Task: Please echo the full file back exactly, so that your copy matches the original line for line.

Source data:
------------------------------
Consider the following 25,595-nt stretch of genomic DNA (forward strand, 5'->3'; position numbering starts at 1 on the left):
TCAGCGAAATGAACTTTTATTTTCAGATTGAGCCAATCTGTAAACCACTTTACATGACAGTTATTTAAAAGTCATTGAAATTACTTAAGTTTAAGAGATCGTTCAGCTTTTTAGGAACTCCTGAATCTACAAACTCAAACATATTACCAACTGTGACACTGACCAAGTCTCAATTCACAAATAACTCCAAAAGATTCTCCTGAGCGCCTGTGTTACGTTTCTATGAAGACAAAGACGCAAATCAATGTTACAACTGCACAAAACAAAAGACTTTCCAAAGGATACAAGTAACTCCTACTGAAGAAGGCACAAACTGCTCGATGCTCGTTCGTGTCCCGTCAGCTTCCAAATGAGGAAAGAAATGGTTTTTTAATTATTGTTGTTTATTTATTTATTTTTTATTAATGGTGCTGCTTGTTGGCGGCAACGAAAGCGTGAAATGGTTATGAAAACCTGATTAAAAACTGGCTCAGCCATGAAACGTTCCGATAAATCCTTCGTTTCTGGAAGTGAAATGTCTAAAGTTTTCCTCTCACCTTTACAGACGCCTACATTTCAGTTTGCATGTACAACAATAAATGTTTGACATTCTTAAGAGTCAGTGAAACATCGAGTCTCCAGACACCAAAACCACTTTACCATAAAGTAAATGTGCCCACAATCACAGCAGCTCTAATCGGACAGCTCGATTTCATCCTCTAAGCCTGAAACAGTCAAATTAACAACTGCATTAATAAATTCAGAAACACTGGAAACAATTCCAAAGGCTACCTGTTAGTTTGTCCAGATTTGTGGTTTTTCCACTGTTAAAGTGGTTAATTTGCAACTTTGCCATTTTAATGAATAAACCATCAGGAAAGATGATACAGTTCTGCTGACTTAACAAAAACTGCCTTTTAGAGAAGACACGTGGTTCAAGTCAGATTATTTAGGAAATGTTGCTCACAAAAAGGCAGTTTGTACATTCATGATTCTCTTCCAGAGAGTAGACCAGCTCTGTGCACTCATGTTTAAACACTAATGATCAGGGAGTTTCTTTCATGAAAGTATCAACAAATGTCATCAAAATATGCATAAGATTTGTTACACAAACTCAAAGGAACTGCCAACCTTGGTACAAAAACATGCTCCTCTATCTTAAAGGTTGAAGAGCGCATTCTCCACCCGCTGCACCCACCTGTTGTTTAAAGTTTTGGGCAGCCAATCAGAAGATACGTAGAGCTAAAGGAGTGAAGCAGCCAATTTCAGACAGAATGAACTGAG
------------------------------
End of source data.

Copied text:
Consider the following 25,595-nt stretch of genomic DNA (forward strand, 5'->3'; position numbering starts at 1 on the left):
TCAGCGAAATGAACTTTTATTTTCAGATTGAGCCAATCTGTAAACCACTTTACATGACAGTTATTTAAAAGTCATTGAAATTACTTAAGTTTAAGAGATCGTTCAGCTTTTTAGGAACTCCTGAATCTACAAACTCAAACATATTACCAACTGTGACACTGACCAAGTCTCAATTCACAAATAACTCCAAAAGATTCTCCTGAGCGCCTGTGTTACGTTTCTATGAAGACAAAGACGCAAATCAATGTTACAACTGCACAAAACAAAAGACTTTCCAAAGGATACAAGTAACTCCTACTGAAGAAGGCACAAACTGCTCGATGCTCGTTCGTGTCCCGTCAGCTTCCAAATGAGGAAAGAAATGGTTTTTTAATTATTGTTGTTTATTTATTTATTTTTTATTAATGGTGCTGCTTGTTGGCGGCAACGAAAGCGTGAAATGGTTATGAAAACCTGATTAAAAACTGGCTCAGCCATGAAACGTTCCGATAAATCCTTCGTTTCTGGAAGTGAAATGTCTAAAGTTTTCCTCTCACCTTTACAGACGCCTACATTTCAGTTTGCATGTACAACAATAAATGTTTGACATTCTTAAGAGTCAGTGAAACATCGAGTCTCCAGACACCAAAACCACTTTACCATAAAGTAAATGTGCCCACAATCACAGCAGCTCTAATCGGACAGCTCGATTTCATCCTCTAAGCCTGAAACAGTCAAATTAACAACTGCATTAATAAATTCAGAAACACTGGAAACAATTCCAAAGGCTACCTGTTAGTTTGTCCAGATTTGTGGTTTTTCCACTGTTAAAGTGGTTAATTTGCAACTTTGCCATTTTAATGAATAAACCATCAGGAAAGATGATACAGTTCTGCTGACTTAACAAAAACTGCCTTTTAGAGAAGACACGTGGTTCAAGTCAGATTATTTAGGAAATGTTGCTCACAAAAAGGCAGTTTGTACATTCATGATTCTCTTCCAGAGAGTAGACCAGCTCTGTGCACTCATGTTTAAACACTAATGATCAGGGAGTTTCTTTCATGAAAGTATCAACAAATGTCATCAAAATATGCATAAGATTTGTTACACAAACTCAAAGGAACTGCCAACCTTGGTACAAAAACATGCTCCTCTATCTTAAAGGTTGAAGAGCGCATTCTCCACCCGCTGCACCCACCTGTTGTTTAAAGTTTTGGGCAGCCAATCAGAAGATACGTAGAGCTAAAGGAGTGAAGCAGCCAATTTCAGACAGAATGAACTGAG